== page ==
Another incident was trying to find a gas station on the highway. I get nervous when the gas is getting low and I didn’t see a gas station for many miles/kilometers. Basically, you should remember to keep you gas tank full because in some spots the gas stations are so spread out that you might not be able to make it on a low tank.


Canda Tax, get it back 4 stars
The last time I was in Canada I found about this tax rule when I was reading some brochures in a tourist shop. Basically, if you save all of your receipts from your purchases in Canada, then you are entitled to the Canadian tax of your purchases back. It is some special agreement that Canada has.

Basically what we did from this point on our trip was save all of the receipts that we received. However, we were unable to receive any money back for purchases that were under $25. Don’t worry about saving the little receipts; they won’t do you too much good. Just save the receipts from you hotel, restaurants and shopping if you buy a lot at one time. One thing we did was instead of buying lots of small purchases, to rather buy all our things at one store so that the amount on the receipt was larger and so we knew that we would probably be able to get the tax money back for it.

When leaving Canada, whether it be by bus, car, or plane, make sure to stop by the duty free shop. Here they will count the taxes on your receipts and quickly give you the money back. You also have the option to just use the money and get a coupon to buy things in the duty free shop. If you don’t go to the duty free shop, you can also mail in your receipts, but from my personal experience, that will take a long time to get the money back.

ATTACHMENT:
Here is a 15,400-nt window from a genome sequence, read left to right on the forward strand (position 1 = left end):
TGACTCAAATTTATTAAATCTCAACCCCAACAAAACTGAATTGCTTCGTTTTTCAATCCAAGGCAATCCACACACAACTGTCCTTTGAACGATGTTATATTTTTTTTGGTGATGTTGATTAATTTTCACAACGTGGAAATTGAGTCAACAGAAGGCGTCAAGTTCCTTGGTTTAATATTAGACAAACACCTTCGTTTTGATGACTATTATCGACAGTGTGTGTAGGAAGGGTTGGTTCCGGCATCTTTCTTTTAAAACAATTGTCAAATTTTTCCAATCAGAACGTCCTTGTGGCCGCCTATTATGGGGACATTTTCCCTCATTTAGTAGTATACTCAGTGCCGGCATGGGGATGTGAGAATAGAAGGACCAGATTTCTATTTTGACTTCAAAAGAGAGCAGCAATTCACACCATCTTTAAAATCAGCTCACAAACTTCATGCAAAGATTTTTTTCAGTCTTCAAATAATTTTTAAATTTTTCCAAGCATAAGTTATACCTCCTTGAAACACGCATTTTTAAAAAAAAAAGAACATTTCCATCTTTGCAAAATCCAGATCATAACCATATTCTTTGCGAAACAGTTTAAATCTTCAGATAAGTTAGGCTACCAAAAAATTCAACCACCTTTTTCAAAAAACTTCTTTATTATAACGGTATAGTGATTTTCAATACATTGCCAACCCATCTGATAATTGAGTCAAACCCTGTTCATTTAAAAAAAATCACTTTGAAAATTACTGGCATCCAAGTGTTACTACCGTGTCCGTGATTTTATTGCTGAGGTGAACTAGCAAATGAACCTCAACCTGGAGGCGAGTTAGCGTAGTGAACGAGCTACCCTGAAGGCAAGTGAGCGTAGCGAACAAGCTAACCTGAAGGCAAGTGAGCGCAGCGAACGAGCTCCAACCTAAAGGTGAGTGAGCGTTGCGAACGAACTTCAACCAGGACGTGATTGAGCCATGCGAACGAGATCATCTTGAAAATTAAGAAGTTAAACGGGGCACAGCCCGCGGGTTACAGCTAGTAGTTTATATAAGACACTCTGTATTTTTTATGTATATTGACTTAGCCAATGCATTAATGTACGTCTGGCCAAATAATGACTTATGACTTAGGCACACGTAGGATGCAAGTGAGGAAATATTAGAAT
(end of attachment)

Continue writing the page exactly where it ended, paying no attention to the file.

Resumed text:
Canadians LOVE Hockey 5 stars
Most of Canadians (including me and my husband) love hockey big time and the Canadian hockey teams are pretty good. The first time I ever went to see big team such as Ottawa Senators live, not via the television, was a couple of years back. It was hockey season and my husband came home from work giving me a big surprise of two tickets to see Ottawa Senators at the Corel Center Stadium (now it has been changed to Scotiabank Place). The stadium was really full and I don’t think I saw any empty seats whatsoever.

There is a certain feeling when you watch the hockey teams playing live, as if they were right in front of your eyes, compare to watching them via televisions. The people surroundings you with so much excitement and hope sort of giving you a chill to see their spirits, wishing, cheering, and praying that their beloved teams would come out as a winner, and they would also come out of the stadium after the game happy, smiling, relieved and satisfied. Unfortunately, I came home with sad feeling and disappointment as Ottawa Senators was lost to Carolina Hurricane, a hockey team from the US.

When it’s hockey season in Canada, restaurants, bars, pubs, and streets would be full with supporters and their attributes. Of course, watching at home with the right companion would be better than going to pubs or bars and watch while you have a drink or two, as you can be more relax, but there is a different ambiance and feeling when you are together with people you know and/or people you don’t know sit at the bar, watch and drink and shout with eyes glued to the television screen ;-)

Hockey is in the heart and the blood of the Canadians. When you have the time, catch a glimpse of the hockey spirit of Canadians when the hockey season is here. So much fun, fun, fun!